managers pay little attention to how taxes can cut into a
funds return, tax-managed fund managers must balance
investment and tax considerations and evaluate how their
trading will affect a typical shareholders tax liability.
| Exhibit 2: Impact of Taxes on Fund
| || Pretax
Tax Rate ||
Aftertax Returns |
| Total return || 10.0%
|| || 7.8%
| Dividends and short-term
gains || 3.0% || 39.6%
|| 1.8% |
| Long-term gains || 5.0%
|| 20.0% || 4.0%
| Unrealized gains
|| 2.0% || 0.0% ||
A mutual funds turnover ratehow frequently the fund
manager buys and sells securitieshas a substantial impact
on an investors aftertax return. Tax-managed funds
generally have low turnover rates. Since most fund managers
look to maximize pretax returns, they dont even consider
the tax impact of their trading frequency. The result is
that an investors aftertax returns can be significantly
lower than the funds advertised pretax returns.
Lipper Analytical Services, Inc., says the annual portfolio
turnover rate for the average equity fund is 86%; for the
average growth fund, the rate is 81%. A high turnover rate
means there is the potential for the fund to realize more
taxable gains. According to Morningstar, Inc., the average
diversified equity mutual fund gained 14.3% in 1998 and lost
12% of that return to taxes. In contrast, the average
tax-managed fund gained 21.57% in the same period and lost
only 1% to taxes.
Historically, mutual fund performance has been measured
by pretax returns. But with approximately 60% of mutual
funds in taxable accounts, this may not be the best way to
judge true performance. With the tremendous stock market
gains in the latter part of the 1990s and after several
years of record mutual fund distributions, investors have
become more conscious of aftertax returns.
Despite the option to follow tax-efficient strategies when
investing in individual stocks and bonds on their own, many
investors prefer the ease of mutual fundsprofessional
management, greater diversification, improved liquidity. A
tax-managed fund, with a low turnover rate, can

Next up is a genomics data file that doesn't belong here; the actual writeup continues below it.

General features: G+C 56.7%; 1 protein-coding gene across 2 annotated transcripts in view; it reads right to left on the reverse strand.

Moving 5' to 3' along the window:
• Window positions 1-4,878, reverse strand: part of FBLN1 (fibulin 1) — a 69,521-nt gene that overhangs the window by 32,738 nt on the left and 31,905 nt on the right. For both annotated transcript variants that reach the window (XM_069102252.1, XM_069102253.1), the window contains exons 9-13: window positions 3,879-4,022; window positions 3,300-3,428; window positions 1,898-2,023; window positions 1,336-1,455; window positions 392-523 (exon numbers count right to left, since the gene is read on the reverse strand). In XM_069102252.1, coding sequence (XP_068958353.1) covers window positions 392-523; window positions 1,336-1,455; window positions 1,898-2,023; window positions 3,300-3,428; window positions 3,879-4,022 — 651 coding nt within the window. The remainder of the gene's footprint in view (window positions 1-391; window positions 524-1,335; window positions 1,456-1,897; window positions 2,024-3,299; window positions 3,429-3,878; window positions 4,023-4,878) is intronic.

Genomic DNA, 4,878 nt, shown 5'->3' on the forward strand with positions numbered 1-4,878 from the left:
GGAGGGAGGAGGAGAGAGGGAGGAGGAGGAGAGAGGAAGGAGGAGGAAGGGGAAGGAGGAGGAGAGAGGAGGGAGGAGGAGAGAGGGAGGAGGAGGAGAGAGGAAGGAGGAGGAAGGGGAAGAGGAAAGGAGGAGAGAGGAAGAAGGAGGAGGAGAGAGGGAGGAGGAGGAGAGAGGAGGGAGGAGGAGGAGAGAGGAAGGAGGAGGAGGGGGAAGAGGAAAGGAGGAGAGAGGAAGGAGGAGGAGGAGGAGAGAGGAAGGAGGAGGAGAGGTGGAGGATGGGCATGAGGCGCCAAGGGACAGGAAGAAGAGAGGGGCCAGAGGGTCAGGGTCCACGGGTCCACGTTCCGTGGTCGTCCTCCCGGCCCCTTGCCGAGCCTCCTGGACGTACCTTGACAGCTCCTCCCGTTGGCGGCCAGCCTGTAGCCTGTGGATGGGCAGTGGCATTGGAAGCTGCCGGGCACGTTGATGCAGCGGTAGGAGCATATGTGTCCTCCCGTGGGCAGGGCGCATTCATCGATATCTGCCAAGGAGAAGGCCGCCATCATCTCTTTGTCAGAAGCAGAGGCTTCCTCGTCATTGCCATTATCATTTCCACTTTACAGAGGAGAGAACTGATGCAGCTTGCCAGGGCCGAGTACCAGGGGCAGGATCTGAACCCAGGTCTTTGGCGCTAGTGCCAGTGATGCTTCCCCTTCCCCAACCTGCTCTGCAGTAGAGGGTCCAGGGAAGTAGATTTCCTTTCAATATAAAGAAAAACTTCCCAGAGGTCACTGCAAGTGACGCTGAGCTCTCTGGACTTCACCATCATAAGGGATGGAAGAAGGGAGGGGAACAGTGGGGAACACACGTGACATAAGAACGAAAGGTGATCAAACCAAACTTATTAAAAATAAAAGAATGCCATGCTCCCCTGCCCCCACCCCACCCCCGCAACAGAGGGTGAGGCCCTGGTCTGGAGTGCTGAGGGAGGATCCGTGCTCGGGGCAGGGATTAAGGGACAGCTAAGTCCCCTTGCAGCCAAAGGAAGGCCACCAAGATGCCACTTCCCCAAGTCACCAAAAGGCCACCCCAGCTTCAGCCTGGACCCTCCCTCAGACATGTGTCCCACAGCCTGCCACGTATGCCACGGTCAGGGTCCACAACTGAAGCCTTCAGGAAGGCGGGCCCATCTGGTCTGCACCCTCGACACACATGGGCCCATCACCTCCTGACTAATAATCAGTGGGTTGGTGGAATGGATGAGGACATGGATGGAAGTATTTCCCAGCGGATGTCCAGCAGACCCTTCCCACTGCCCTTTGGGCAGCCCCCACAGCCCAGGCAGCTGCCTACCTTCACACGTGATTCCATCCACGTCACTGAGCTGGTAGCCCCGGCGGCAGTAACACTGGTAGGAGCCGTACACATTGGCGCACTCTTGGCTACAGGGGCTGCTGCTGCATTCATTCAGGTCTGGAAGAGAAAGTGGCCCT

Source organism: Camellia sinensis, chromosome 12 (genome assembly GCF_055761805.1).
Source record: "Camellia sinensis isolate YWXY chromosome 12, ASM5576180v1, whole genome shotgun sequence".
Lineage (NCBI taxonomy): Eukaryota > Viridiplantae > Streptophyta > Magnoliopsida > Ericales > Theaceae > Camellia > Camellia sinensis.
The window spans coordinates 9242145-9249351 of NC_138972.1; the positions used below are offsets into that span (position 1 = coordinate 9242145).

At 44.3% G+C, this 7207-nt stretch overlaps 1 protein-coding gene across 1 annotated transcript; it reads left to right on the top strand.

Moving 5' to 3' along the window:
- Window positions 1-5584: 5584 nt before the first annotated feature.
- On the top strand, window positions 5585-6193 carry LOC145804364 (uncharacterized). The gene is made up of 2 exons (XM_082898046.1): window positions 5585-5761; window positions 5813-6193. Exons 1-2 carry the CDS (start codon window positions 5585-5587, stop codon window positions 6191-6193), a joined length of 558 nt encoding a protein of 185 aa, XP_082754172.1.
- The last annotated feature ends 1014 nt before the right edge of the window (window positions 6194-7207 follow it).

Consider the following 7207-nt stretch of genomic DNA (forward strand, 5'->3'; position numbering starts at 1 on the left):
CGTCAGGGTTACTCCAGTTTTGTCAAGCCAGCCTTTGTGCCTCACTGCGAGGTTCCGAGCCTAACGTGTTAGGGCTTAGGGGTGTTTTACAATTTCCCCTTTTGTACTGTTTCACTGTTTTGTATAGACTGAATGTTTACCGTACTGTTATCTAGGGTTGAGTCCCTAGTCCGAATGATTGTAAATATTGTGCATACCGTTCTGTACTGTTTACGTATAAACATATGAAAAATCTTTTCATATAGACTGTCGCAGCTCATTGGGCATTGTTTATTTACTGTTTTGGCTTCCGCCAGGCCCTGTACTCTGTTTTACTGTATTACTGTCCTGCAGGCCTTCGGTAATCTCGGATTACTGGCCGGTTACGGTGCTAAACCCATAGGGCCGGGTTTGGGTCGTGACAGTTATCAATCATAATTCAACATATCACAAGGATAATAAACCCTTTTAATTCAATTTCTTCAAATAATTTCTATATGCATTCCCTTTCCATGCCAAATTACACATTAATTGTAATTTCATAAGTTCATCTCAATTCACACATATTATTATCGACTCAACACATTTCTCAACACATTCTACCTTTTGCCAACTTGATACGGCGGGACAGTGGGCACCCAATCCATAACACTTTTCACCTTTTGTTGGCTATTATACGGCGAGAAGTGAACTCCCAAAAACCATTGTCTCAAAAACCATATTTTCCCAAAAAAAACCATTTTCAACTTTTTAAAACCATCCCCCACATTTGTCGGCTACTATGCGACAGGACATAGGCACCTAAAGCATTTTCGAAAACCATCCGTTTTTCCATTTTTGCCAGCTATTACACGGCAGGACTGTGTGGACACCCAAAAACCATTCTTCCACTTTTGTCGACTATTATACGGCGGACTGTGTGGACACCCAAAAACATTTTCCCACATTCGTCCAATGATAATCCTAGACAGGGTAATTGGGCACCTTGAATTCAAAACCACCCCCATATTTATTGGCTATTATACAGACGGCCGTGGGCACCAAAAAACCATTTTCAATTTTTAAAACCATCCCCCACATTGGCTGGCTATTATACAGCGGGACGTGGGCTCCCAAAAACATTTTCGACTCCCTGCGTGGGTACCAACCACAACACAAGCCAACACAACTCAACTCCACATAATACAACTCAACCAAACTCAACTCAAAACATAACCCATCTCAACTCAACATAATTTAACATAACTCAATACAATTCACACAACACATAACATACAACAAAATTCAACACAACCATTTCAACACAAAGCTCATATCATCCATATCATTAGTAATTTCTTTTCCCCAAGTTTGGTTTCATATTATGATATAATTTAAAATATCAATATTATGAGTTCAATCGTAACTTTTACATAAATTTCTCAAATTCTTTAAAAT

significantly increase returns. As exhibit 3, below,
illustrates, if a high-bracket investor holds a
high-turnover stock fund for 30 years before selling it, a
$25,000 investment might grow to $187,888. However, if the
same investor uses a low-turnover fund, the same investment
could grow to $335,930.
| Exhibit 3: Tax-Managed vs.
Non-Tax-Managed Funds |
- $25,000 investment.
- 10% annual rate of return.
- 8% annual turnover in
annual turnover in high-turnover
- Taxes are paid
out of account each year, with
remaining income invested in
year three, annual distributions are
assumed to be 50% ordinary income and
50% long-term gains.
long-term capital gain rate upon
| Source: State
Street Research, Boston. |
Even Congress is concerned
that high pretax returns may be overstated and potentially
misleading to investors. The House of Representatives is
considering a bill to require fund sponsors to make improved
disclosures. (See Congress Chimes In, for more details.)
| Congress Chimes In |
Congress is concerned that mutual fund performance
figures dont give the true picture of the effect
taxes have on investor returns. In March 1999,
Representative Paul Gillmore (R-Ohio) introduced
HR 1089, the Mutual Fund Tax Awareness Act of
The bill expresses concern that
- The average mutual fund investor
loses up to 3% of a funds return to taxes every
- Portfolio turnover has nearly
tripled, to almost 90%, from 30% 20 years ago.
- Average capital gain distributions
from growth funds have more than doubled in the
last 10 years.
sponsors believe improved disclosure of tax
efficiency by mutual fund companies would allow
shareholders to compare aftertax returns to raw
performance and help them determine if a fund
manager tries to minimize shareholder tax
If passed, the
legislation would require the SEC to revise
regulations under the Investment Company Act of
1940 mandating improved disclosure methods in
prospectuses and annual reports of the aftertax
effects of portfolio turnover on mutual fund
returns. Congress has held committee hearings on
the bill, but no formal action has yet been taken.
SEC Chairman Arthur Levitt, Jr., is also speaking out on the
tax implications of mutual fund investing. Many investors
lack a clear understanding of the impact taxes have on
their mutual fund returns, he says. In a February speech
before the Mutual Fund Directors Education Council, Levitt
cited the estimated $34 billion that stock and bond fund
shareholders paid in taxes on fund distributions in 1997. On